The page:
So asked Ahsin last week. Marash Girl thought back. "Can I really give her the recipe?"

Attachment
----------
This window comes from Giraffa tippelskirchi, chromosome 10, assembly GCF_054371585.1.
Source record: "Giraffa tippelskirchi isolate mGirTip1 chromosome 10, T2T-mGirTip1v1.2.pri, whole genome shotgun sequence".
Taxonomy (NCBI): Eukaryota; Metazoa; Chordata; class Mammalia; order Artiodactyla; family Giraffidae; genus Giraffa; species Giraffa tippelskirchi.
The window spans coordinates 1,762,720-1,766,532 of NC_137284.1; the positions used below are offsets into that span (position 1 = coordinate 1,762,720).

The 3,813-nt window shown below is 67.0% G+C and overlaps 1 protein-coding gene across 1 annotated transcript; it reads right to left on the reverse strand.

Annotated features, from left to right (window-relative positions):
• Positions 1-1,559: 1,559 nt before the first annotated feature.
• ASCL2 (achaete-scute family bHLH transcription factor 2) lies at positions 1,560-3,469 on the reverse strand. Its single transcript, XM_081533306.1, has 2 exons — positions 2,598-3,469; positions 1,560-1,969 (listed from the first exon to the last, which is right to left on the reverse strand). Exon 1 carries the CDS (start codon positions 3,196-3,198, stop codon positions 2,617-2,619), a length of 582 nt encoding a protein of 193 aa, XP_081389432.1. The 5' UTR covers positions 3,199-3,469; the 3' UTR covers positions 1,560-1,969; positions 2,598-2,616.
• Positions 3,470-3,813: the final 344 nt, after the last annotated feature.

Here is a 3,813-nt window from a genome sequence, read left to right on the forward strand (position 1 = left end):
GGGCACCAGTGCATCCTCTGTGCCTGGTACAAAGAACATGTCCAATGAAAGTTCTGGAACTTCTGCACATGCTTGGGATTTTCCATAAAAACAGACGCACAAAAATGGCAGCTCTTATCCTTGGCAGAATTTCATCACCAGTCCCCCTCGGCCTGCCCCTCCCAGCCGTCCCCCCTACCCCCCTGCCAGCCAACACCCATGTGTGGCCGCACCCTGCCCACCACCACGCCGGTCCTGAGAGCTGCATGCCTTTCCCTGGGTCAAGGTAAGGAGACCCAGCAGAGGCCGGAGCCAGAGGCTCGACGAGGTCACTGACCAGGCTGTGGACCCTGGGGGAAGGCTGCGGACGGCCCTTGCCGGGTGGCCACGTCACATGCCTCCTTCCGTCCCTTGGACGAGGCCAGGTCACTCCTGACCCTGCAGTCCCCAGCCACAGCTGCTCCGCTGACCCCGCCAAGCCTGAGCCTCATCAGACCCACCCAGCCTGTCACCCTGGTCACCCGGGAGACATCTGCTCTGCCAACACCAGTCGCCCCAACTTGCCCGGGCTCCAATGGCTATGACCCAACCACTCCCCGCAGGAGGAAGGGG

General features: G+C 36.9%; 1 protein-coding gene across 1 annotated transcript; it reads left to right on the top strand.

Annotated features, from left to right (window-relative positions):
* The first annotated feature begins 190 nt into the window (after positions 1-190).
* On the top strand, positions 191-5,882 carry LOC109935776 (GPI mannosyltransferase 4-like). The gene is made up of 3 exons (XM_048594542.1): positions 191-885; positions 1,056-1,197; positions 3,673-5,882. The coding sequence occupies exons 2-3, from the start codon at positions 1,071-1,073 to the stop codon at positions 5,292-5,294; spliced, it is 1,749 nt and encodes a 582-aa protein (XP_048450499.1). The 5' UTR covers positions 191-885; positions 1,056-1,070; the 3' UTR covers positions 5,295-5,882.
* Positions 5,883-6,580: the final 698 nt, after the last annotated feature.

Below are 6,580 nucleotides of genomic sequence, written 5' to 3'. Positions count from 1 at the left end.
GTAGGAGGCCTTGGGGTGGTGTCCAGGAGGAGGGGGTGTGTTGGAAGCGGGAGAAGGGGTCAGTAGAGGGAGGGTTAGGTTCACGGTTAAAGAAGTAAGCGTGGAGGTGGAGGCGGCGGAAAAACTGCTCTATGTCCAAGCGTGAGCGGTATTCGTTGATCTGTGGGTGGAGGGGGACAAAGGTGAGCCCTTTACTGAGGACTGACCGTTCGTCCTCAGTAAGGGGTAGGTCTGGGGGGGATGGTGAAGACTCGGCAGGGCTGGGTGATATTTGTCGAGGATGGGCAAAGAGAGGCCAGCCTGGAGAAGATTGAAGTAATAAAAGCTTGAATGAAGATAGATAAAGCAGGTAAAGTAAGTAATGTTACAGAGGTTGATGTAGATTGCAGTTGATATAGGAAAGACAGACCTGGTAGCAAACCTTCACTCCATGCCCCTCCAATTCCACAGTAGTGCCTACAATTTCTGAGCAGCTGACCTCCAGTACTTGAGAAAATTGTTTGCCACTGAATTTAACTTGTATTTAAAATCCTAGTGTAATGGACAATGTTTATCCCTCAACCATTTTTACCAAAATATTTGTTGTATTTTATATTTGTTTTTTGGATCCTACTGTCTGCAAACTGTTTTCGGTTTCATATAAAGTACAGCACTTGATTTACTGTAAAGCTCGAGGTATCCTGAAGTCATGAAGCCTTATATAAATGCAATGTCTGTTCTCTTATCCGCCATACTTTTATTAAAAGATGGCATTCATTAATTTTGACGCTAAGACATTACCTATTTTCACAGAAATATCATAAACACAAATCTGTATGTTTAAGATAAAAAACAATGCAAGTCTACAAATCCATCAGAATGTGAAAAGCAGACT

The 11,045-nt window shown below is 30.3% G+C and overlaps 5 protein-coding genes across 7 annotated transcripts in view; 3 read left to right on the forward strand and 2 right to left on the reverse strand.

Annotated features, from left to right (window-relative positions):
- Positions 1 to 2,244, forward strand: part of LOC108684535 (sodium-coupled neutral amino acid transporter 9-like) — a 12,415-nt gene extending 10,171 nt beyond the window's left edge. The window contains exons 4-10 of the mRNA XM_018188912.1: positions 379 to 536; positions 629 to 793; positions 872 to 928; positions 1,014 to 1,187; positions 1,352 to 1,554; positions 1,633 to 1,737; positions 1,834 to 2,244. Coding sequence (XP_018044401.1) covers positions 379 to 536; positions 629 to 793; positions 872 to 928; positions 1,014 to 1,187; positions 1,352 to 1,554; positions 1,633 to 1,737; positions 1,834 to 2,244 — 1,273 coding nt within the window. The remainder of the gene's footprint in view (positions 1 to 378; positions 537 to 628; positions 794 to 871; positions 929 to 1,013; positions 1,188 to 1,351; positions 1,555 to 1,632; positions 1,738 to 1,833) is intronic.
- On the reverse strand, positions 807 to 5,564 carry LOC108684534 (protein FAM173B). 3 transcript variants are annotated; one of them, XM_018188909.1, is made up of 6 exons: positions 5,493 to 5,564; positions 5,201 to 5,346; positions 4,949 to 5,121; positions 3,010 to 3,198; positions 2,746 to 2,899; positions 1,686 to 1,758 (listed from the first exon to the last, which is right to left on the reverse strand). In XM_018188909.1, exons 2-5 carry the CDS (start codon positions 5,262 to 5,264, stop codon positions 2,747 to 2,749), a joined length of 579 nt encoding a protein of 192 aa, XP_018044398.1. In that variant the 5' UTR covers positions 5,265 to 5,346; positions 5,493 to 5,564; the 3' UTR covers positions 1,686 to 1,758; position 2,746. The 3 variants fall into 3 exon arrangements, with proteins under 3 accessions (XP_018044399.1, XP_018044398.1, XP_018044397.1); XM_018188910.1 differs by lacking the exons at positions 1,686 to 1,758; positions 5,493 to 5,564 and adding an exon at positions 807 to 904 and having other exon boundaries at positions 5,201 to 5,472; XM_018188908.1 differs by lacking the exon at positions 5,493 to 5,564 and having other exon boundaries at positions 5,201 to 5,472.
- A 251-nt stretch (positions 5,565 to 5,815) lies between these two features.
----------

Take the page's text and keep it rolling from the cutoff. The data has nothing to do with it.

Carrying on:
Jennie started with a fore quarter of lamb. She and Auntie Zabelle and Grandma Yepros would sit around the breakfast nook table on the second floor at 474/476 Lowell Avenue and take apart the fore quarter, separating out the pieces best for shish kebab, the pieces best for chi kufte (no fat, no gristle), the pieces (fat no gristle) best for grinding up and making losh kebab (hamburger, in American parlance), and the pieces best for lamb stew. Next on the agenda would be grinding up the lamb with a hand grinder attached to the wooden kitchen table . . . grinding it twice so it would be of the proper consistency using the coarse blade first, and then the finer blade. (She had already removed the gristle . . . or singir as we used to call it.) Once the lamb was ground for the second time, she would finely chop parsley which she had previously picked fresh from the garden and washed and air dried. Adding a tablespoon or so of tomato paste, salt, black pepper, and finely chopped onion, she would mix the herbs, spices and ground lamb well. (No hot pepper as it didn't agree with the old folks.) Forming the mix into patties, she would broil the burgers in the oven, first on one side, then on the other, and serve them hot, straight from the oven, with rice pilaf and fasuliah! That's the best I can do, folks. You'll have to figure out the proportions for yourselves!